With all of this fuss about the presidential election, everyone is more focused on the next president than the current one. Now, as a Democrat, I love Obama. Yes, he’s done some things in office that I don’t agree with, but overall he’s been a great president. Let’s start off with what he’s done well. He reformed healthcare, which a lot of people complained about, but is a huge step in the right direction. “Since the passage of the Affordable Care Act five years ago, about 16.4 million uninsured people have gained health coverage.” That quote is from hhs.gov, the website for the U.S. Department of Health and Human Services. He got a lot of young people to vote for him, having the largest amount of voters between 18-29 casting a ballot in an election in U.S. history. It’s incredible to get a group of people who historically have not showed up to the polls to become interested in politics enough to go vote for him. Not to mention that, throughout his eight years as president, he hasn’t had a major scandal like Watergate or IranContra. I am aware of Benghazi, and I’m not brushing it off at all, but the blame was placed on

...Trump is merely using the conflicts that were already present in our nation. Regardless of whether or not he is elected president, the divisions in our country will persist. And they’re going to remain until we get better at participating in national conversations about important and complicated issues.

All of this conflict connected to Trump makes it seem pretty clear that he has enflamed the divisions in our country. Ironically, it is the violence that his rhetoric has helped incite that proves how powerful words can be. Our

leaders especially need to be careful about what they say. Throughout his political campaign, he has played on the conflicts in our country, claiming that President Obama was born in Kenya, calling Mexican immigrants rapists and criminals, and gaining the support of white supremacists. Our nation doesn’t need a leader that would rather blind us with hate than open our eyes to new viewpoints and ideas. However, it’s important to remember that Trump is merely using the conflicts that were already present in our nation. Regardless of whether or not he is elected president, the divisions in our country will persist. They’re going to remain until we get better at participating in national conversations about important and complicated issues. At the first Republican debate, Trump told the nation, “The big problem with our country is being politically correct.” Okay, no, I don’t believe political correctness is our enemy. But perhaps Trump wasn’t entirely wrong. It’s true that most of us aren’t great at talking about inflammatory subjects. Personally, when confronted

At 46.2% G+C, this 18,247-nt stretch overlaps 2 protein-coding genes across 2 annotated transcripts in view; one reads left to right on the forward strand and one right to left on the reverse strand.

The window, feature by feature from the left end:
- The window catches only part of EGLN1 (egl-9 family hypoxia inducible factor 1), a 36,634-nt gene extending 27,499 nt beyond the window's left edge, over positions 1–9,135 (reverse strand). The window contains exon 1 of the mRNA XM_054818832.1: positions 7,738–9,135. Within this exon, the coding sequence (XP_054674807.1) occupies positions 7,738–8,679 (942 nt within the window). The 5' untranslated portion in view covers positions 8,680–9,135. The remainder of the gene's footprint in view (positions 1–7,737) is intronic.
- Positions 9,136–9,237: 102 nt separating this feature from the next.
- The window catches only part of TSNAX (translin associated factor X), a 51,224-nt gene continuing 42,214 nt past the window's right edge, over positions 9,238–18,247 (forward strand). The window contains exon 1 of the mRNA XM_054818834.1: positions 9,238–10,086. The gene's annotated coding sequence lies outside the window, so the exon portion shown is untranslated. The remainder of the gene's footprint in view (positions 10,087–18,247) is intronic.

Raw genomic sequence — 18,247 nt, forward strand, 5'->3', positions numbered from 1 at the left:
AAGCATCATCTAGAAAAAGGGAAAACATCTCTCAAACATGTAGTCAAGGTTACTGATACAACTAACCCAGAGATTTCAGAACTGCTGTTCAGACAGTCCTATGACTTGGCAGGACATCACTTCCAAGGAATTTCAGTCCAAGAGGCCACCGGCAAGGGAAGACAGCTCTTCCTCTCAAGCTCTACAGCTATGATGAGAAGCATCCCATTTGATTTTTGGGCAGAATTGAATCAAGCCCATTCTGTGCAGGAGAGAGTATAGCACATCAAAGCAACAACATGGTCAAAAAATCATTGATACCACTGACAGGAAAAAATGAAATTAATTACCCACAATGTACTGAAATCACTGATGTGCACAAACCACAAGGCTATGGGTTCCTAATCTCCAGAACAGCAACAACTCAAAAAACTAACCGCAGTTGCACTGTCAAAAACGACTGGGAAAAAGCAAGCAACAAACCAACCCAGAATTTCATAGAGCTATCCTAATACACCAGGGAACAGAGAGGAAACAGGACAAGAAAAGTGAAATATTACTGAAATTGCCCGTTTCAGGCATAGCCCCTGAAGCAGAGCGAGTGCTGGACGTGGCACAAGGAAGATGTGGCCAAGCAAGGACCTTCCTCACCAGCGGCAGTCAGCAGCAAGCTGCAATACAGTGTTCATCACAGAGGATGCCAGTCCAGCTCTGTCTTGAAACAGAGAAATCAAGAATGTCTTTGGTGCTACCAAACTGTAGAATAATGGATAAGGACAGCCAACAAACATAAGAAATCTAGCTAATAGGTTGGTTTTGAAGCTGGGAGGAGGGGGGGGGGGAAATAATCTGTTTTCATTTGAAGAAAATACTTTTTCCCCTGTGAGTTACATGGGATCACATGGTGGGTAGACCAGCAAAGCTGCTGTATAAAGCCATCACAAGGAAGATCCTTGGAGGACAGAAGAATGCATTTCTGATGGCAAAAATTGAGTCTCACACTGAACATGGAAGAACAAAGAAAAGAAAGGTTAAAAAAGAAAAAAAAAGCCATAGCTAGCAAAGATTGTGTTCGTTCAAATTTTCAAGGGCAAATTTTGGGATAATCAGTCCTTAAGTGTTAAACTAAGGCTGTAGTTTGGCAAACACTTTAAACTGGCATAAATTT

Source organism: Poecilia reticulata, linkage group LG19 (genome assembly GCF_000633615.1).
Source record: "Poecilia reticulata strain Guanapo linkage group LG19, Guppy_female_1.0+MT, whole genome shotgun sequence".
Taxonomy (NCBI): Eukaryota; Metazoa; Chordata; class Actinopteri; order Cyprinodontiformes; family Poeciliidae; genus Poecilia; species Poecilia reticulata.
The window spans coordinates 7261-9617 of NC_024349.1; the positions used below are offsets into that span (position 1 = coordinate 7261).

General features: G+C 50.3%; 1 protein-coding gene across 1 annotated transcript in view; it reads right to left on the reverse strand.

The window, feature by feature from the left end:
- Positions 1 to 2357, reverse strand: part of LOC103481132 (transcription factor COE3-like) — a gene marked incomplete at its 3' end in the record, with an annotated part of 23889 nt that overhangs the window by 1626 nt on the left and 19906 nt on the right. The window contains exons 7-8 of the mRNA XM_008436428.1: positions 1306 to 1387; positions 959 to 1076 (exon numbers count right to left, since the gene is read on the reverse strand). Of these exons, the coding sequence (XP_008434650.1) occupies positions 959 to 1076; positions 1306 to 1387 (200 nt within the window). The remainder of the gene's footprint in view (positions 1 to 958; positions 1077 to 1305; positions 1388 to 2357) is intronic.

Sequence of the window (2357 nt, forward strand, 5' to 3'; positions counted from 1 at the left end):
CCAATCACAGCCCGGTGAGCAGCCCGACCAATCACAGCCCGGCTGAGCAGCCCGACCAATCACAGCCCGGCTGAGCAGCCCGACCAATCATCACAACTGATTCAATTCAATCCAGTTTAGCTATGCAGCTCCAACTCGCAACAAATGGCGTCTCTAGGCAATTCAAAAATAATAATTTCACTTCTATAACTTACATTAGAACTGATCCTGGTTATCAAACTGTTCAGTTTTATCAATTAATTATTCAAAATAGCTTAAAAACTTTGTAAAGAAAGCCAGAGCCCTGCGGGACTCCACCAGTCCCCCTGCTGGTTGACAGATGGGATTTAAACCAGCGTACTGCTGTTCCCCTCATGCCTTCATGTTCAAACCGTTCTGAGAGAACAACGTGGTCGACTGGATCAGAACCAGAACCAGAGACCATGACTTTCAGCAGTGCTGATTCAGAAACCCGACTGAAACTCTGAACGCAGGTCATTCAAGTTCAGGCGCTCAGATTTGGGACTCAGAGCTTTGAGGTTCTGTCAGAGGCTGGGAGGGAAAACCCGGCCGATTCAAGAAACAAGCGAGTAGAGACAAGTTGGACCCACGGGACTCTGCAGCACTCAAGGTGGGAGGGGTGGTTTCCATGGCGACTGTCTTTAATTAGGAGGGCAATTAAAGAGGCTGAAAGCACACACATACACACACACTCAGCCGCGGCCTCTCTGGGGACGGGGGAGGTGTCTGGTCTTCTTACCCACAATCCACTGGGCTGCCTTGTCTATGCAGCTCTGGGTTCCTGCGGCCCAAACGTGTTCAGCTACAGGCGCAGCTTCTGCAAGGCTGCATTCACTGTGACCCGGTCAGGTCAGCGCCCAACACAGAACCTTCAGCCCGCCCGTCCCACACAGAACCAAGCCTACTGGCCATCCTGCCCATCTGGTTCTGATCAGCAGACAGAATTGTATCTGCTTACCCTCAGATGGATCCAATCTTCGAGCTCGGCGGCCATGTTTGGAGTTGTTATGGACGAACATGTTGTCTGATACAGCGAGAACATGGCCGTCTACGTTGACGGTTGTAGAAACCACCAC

with an opposing viewpoint on a controversial issue, I clam up. I don’t know how to explain my point of view without insulting the other person. On the other hand, we all know someone who tends to shut people down instead of listening to the other side of an argument. That person is Donald Trump. A lot of us end up looking for a way out. When someone isn’t politically correct, that can be an excuse to dismiss their ideas and end the dialogue. Regardless of our approaches to conflict, when both sides aren’t heard, we don’t have a conversation. This election has brought a lot of controversial issues into the spotlight. For some of us, it’s been uncomfortable. For others, it’s been dangerous. But it can also be a chance to talk about the concerns that are so clearly important to many of us. We can begin having conversations – real conversations – and be respectful about them.

SOCIAL ISSUES

Student sees success in Obama’s term

Contributing Writer natalie.larimer@drake.edu @larimerslogic

been roughed up” a bit. His stance on political correctness has remained a constant. Trump doesn’t care who he insults, and he seems to believe this is a sign of his strength, and some appear to agree with him.